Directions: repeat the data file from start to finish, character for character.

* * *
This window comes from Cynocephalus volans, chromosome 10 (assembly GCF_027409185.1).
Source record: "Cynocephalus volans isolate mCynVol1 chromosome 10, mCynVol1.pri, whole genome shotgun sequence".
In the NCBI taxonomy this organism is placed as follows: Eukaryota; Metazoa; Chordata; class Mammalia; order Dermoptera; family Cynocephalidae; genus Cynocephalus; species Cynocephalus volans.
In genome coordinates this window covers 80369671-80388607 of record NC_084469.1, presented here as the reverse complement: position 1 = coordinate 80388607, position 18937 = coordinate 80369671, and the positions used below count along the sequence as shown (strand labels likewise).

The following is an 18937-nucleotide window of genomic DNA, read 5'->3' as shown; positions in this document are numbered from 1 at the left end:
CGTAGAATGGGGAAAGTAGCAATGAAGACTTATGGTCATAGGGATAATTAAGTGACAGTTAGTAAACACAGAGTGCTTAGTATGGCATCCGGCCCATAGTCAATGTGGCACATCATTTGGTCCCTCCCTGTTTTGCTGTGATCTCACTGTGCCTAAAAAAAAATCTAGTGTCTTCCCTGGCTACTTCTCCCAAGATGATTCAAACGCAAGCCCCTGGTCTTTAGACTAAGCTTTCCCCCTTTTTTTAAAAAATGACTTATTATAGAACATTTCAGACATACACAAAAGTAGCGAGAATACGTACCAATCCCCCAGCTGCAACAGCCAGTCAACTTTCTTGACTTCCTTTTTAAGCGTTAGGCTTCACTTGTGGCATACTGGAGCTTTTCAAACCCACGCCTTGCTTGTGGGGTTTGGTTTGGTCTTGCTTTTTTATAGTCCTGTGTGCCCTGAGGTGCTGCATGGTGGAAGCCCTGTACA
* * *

This window comes from Cynocephalus volans, chromosome 10 (assembly GCF_027409185.1).
Source record: "Cynocephalus volans isolate mCynVol1 chromosome 10, mCynVol1.pri, whole genome shotgun sequence".
In the NCBI taxonomy this organism is placed as follows: Eukaryota; Metazoa; Chordata; class Mammalia; order Dermoptera; family Cynocephalidae; genus Cynocephalus; species Cynocephalus volans.
In genome coordinates this window covers 80369671-80388607 of record NC_084469.1, presented here as the reverse complement: position 1 = coordinate 80388607, position 18937 = coordinate 80369671, and the positions used below count along the sequence as shown (strand labels likewise).

The following is an 18937-nucleotide window of genomic DNA, read 5'->3' as shown; positions in this document are numbered from 1 at the left end:
CGTAGAATGGGGAAAGTAGCAATGAAGACTTATGGTCATAGGGATAATTAAGTGACAGTTAGTAAACACAGAGTGCTTAGTATGGCATCCGGCCCATAGTCAATGTGGCACATCATTTGGTCCCTCCCTGTTTTGCTGTGATCTCACTGTGCCTAAAAAAAAATCTAGTGTCTTCCCTGGCTACTTCTCCCAAGATGATTCAAACGCAAGCCCCTGGTCTTTAGACTAAGCTTTCCCCCTTTTTTTAAAAAATGACTTATTATAGAACATTTCAGACATACACAAAAGTAGCGAGAATACGTACCAATCCCCCAGCTGCAACAGCCAGTCAACTTTCTTGACTTCCTTTTTAAGCGTTAGGCTTCACTTGTGGCATACTGGAGCTTTTCAAACCCACGCCTTGCTTGTGGGGTTTGGTTTGGTCTTGCTTTTTTATAGTCCTGTGTGCCCTGAGGTGCTGCATGGTGGAAGCCCTGTACA